The move also puts Will back in the drivers' seat, a spot he enjoyed for the majority of season 1. Though the series works best as an ensemble, the main thrust of the overarching plot was driven in large part by Will and Riley – mainly because they were the two characters physically present for the conflict with Whispers and BPO. Although he hadn't been out of the game that long – really just the final few minutes of the season 1 finale and the Christmas Special – Will's drugged state and the constant panicked interruptions caused by Whispers' inopportune appearances were already starting to wear thin. Halfway through the season 2 premiere it feels as though Sense8 is set to spin its wheels and turn the Will vs. Whispers situation into the season's primary conflict. Thankfully, season 2 puts an end to that in hasty fashion, demonstrating just how well the cluster has learned to work with one another.
While all of that helps make the central conflict more interesting, the season also doesn't lose track of the threads that go beyond the conflict between the Sensates and the clandestine organization seemingly hell bent on wiping them out. There are the typical asides here that also serve to push the individual plot threads forward and even weave some of them into the larger tapestry. Some threads, like Lito dealing with being publicly outed, steer the series toward more intimate territory, which leads to some pontifical moments that nonetheless feel of a piece with the series as a whole. Whereas joining Lito, his boyfriend, and live-in friend Daniela, as they deal with his career concerns and shop for a new condo, might seem like an unnecessary diversion from the more pressing concern of a psychic death squad out to kill a group of super powered individuals, the intensified focus on Whispers and BPO turns such character-based storylines into a welcome digression, one that better frames the Sense8 as what it was intended to be: a rich patchwork of interconnected and deeply personal stories that enhance a larger plotline when called upon to do so.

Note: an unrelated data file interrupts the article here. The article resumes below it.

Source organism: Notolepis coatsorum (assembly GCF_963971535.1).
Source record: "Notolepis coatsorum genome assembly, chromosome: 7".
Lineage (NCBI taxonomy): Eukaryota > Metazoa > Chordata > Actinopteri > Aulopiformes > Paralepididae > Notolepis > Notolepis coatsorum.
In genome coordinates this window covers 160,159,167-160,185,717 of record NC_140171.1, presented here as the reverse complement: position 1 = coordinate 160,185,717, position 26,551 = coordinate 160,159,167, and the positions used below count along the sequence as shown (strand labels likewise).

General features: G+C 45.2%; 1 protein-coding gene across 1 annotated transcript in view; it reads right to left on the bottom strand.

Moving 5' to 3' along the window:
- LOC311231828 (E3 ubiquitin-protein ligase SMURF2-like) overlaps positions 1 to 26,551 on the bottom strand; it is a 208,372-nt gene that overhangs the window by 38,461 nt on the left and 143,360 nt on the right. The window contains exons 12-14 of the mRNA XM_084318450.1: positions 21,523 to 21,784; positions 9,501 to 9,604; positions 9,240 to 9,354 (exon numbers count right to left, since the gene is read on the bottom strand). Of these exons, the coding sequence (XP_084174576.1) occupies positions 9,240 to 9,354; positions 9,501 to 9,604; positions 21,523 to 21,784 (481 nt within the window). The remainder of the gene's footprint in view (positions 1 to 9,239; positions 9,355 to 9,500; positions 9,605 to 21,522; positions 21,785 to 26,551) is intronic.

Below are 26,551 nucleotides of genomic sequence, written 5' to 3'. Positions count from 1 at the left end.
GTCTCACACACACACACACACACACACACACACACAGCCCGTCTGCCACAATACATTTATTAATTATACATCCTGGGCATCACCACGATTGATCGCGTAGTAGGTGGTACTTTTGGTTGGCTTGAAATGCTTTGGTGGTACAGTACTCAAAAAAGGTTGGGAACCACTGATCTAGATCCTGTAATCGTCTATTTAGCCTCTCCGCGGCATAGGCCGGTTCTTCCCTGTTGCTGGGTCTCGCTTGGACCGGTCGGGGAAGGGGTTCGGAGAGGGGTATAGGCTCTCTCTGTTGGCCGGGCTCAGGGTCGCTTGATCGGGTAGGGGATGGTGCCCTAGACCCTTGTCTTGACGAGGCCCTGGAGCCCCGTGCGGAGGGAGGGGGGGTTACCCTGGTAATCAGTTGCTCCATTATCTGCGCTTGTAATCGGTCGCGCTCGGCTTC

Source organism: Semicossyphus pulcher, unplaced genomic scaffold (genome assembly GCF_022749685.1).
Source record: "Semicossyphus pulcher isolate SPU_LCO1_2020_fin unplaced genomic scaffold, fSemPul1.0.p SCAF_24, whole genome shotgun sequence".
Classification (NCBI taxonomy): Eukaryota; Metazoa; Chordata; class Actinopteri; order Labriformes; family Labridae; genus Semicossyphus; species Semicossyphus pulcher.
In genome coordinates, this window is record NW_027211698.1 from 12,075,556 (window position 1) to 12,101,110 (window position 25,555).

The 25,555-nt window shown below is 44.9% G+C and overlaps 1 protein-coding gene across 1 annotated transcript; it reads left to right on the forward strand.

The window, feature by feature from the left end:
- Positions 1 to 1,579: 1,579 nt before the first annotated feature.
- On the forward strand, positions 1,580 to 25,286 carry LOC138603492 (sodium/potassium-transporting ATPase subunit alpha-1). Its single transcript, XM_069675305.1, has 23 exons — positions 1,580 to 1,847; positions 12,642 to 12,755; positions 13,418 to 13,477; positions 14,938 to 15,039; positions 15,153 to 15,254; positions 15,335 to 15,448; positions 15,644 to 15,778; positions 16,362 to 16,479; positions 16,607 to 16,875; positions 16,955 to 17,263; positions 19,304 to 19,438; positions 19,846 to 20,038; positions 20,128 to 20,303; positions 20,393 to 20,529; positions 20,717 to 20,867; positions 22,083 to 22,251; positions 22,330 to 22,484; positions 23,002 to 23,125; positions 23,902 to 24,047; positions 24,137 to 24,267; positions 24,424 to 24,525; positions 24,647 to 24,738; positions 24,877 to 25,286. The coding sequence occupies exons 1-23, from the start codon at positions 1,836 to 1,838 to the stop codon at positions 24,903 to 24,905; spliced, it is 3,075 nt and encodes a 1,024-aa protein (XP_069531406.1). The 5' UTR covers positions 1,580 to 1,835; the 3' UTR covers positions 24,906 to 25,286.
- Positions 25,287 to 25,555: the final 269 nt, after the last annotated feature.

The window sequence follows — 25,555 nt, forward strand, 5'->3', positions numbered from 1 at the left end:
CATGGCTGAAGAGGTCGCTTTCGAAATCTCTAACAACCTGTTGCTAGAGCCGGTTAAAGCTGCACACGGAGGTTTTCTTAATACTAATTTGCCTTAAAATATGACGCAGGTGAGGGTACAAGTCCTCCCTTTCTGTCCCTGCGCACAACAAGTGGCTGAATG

Sense8 season 2 demonstrates that the creators have learned some lessons from what didn't work in season 1, and that they are taking steps to correct them. For example, there is an interesting subplot involving Wolfgang that expands on the notion of clusters and the lengths to which some go to survive that illustrates how Wachowski and Straczynski have worked to weave individual story threads into the larger narrative. The new episodes are improved in small ways, without appearing radically different from what came before. And that's a good thing for fans of the series, as Sense8 continues to be messy and beautiful and weird, but still leaves you wanting to see more.
Sense8 seasons 1 & 2 are available in their entirety on Netflix.